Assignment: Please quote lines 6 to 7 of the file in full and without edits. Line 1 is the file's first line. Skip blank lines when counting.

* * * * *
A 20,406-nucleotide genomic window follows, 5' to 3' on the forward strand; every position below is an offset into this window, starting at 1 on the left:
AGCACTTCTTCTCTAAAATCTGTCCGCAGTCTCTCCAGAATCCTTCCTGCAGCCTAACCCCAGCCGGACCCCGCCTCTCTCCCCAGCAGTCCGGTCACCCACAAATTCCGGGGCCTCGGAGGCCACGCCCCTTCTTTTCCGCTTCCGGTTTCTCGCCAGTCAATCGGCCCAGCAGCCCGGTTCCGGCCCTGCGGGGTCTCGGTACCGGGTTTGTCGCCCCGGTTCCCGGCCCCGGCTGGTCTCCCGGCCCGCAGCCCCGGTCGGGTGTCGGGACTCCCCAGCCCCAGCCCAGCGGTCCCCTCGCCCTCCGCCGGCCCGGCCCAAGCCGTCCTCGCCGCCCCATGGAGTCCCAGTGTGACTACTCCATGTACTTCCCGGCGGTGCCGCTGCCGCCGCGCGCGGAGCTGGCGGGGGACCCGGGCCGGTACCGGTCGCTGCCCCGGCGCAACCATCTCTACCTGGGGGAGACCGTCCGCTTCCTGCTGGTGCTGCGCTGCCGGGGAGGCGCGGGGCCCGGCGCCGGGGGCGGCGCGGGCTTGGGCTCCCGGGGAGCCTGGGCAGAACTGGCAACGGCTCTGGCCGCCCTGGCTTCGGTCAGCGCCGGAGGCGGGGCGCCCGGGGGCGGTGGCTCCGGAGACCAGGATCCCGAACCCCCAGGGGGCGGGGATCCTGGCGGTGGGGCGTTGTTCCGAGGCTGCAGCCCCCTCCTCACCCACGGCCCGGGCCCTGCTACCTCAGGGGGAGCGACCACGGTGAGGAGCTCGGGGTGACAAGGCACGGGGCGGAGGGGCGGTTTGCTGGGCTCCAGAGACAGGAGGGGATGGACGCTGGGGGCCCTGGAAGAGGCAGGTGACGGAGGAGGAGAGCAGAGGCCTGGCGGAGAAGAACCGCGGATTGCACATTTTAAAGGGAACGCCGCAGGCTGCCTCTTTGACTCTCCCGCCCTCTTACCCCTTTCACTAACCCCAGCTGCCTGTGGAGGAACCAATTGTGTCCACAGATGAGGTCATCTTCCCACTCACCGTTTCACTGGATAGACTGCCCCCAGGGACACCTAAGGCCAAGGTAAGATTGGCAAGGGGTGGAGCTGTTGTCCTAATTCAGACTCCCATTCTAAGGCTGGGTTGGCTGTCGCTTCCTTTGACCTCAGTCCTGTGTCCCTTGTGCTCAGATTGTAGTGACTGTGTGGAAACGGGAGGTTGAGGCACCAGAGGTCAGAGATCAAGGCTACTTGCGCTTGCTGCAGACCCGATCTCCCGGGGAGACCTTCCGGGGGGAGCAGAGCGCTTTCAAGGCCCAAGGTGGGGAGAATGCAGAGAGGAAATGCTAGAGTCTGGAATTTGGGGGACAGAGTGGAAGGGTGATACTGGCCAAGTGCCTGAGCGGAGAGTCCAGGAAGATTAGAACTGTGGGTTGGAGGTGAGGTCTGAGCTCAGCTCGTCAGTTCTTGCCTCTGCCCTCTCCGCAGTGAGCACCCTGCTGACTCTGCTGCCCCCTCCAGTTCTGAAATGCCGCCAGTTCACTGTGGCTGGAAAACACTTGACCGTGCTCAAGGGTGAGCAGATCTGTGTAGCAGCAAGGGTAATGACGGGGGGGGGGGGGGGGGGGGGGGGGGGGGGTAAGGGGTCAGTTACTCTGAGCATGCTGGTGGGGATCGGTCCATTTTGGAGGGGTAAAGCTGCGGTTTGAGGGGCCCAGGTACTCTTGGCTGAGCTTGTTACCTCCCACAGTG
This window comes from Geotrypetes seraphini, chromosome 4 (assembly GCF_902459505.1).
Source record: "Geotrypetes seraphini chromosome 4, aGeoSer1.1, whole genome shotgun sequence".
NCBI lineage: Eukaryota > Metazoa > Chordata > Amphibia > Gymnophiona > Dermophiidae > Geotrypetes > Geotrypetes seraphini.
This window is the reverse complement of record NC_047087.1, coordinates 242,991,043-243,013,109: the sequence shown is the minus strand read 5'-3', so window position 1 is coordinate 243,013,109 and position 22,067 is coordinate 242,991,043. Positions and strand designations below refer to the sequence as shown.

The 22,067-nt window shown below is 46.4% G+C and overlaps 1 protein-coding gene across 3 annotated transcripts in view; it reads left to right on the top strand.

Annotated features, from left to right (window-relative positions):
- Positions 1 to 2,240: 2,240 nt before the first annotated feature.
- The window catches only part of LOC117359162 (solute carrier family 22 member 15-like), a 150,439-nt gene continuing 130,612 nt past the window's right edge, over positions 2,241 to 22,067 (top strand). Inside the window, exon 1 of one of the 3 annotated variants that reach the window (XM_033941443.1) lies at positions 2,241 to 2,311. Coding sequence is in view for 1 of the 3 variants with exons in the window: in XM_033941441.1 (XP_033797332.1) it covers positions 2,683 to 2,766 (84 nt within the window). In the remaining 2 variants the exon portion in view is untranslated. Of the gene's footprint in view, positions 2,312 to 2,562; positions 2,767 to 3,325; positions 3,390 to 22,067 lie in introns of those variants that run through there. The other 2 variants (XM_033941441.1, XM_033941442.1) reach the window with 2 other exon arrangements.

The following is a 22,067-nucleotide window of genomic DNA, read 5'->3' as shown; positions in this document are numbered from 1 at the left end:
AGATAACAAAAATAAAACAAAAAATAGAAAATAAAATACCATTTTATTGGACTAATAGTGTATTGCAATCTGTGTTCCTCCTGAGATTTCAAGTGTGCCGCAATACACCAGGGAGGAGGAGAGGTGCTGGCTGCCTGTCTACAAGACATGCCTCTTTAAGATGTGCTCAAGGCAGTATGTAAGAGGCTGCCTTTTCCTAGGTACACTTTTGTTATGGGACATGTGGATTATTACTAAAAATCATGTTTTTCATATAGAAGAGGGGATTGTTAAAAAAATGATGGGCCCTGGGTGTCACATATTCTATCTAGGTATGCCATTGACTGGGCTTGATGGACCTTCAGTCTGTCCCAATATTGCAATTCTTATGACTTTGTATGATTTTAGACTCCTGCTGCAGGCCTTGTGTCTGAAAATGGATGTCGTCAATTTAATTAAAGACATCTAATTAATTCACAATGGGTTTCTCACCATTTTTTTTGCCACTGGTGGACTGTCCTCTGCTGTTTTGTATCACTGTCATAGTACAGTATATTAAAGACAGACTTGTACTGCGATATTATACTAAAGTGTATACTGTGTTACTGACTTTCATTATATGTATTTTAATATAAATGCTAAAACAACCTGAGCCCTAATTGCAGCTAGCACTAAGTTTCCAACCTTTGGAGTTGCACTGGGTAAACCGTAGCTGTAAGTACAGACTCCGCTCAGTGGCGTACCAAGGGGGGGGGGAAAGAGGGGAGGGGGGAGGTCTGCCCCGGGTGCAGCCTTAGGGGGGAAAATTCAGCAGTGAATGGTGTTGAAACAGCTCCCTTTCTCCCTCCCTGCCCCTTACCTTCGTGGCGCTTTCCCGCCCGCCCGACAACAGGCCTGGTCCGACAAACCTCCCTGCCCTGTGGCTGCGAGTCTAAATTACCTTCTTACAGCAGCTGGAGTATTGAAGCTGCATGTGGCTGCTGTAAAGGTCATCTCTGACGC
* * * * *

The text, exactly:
This window is the reverse complement of record NC_047087.1, coordinates 242,991,043-243,013,109: the sequence shown is the minus strand read 5'-3', so window position 1 is coordinate 243,013,109 and position 22,067 is coordinate 242,991,043. Positions and strand designations below refer to the sequence as shown.

The 22,067-nt window shown below is 46.4% G+C and overlaps 1 protein-coding gene across 3 annotated transcripts in view; it reads left to right on the top strand.